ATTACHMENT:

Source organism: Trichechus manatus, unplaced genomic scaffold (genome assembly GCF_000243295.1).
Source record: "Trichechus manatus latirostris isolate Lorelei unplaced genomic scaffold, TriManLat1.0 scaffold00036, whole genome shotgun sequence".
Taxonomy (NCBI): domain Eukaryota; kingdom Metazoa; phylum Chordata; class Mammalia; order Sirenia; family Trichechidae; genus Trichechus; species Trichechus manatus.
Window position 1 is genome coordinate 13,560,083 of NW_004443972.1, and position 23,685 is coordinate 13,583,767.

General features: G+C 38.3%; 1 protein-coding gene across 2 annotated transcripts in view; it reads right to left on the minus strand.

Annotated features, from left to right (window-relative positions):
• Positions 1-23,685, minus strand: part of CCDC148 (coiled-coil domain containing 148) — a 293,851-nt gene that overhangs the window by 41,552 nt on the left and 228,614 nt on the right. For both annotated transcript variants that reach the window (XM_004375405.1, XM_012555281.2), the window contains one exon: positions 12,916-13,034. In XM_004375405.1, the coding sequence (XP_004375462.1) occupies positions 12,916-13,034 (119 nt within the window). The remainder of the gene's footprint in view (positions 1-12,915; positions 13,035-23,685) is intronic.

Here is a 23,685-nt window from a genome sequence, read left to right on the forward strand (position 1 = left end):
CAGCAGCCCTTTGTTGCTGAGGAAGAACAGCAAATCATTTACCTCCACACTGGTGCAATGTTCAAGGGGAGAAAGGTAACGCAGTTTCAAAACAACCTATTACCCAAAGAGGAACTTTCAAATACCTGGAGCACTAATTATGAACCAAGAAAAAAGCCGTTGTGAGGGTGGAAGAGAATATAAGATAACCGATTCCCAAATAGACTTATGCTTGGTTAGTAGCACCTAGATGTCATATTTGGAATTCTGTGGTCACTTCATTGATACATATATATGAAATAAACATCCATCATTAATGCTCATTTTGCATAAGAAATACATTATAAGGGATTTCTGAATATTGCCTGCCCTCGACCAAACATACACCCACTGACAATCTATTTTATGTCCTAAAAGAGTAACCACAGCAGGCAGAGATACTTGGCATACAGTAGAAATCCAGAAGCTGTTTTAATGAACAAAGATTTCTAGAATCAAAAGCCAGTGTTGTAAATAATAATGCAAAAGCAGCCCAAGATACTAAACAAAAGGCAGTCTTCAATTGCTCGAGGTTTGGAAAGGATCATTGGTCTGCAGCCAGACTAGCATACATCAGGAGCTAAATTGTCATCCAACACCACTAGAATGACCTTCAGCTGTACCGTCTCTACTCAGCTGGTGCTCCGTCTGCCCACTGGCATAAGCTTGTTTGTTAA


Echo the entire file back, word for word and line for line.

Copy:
Source organism: Trichechus manatus, unplaced genomic scaffold (genome assembly GCF_000243295.1).
Source record: "Trichechus manatus latirostris isolate Lorelei unplaced genomic scaffold, TriManLat1.0 scaffold00036, whole genome shotgun sequence".
Taxonomy (NCBI): domain Eukaryota; kingdom Metazoa; phylum Chordata; class Mammalia; order Sirenia; family Trichechidae; genus Trichechus; species Trichechus manatus.
Window position 1 is genome coordinate 13,560,083 of NW_004443972.1, and position 23,685 is coordinate 13,583,767.

General features: G+C 38.3%; 1 protein-coding gene across 2 annotated transcripts in view; it reads right to left on the minus strand.

Annotated features, from left to right (window-relative positions):
• Positions 1-23,685, minus strand: part of CCDC148 (coiled-coil domain containing 148) — a 293,851-nt gene that overhangs the window by 41,552 nt on the left and 228,614 nt on the right. For both annotated transcript variants that reach the window (XM_004375405.1, XM_012555281.2), the window contains one exon: positions 12,916-13,034. In XM_004375405.1, the coding sequence (XP_004375462.1) occupies positions 12,916-13,034 (119 nt within the window). The remainder of the gene's footprint in view (positions 1-12,915; positions 13,035-23,685) is intronic.

Here is a 23,685-nt window from a genome sequence, read left to right on the forward strand (position 1 = left end):
CAGCAGCCCTTTGTTGCTGAGGAAGAACAGCAAATCATTTACCTCCACACTGGTGCAATGTTCAAGGGGAGAAAGGTAACGCAGTTTCAAAACAACCTATTACCCAAAGAGGAACTTTCAAATACCTGGAGCACTAATTATGAACCAAGAAAAAAGCCGTTGTGAGGGTGGAAGAGAATATAAGATAACCGATTCCCAAATAGACTTATGCTTGGTTAGTAGCACCTAGATGTCATATTTGGAATTCTGTGGTCACTTCATTGATACATATATATGAAATAAACATCCATCATTAATGCTCATTTTGCATAAGAAATACATTATAAGGGATTTCTGAATATTGCCTGCCCTCGACCAAACATACACCCACTGACAATCTATTTTATGTCCTAAAAGAGTAACCACAGCAGGCAGAGATACTTGGCATACAGTAGAAATCCAGAAGCTGTTTTAATGAACAAAGATTTCTAGAATCAAAAGCCAGTGTTGTAAATAATAATGCAAAAGCAGCCCAAGATACTAAACAAAAGGCAGTCTTCAATTGCTCGAGGTTTGGAAAGGATCATTGGTCTGCAGCCAGACTAGCATACATCAGGAGCTAAATTGTCATCCAACACCACTAGAATGACCTTCAGCTGTACCGTCTCTACTCAGCTGGTGCTCCGTCTGCCCACTGGCATAAGCTTGTTTGTTAA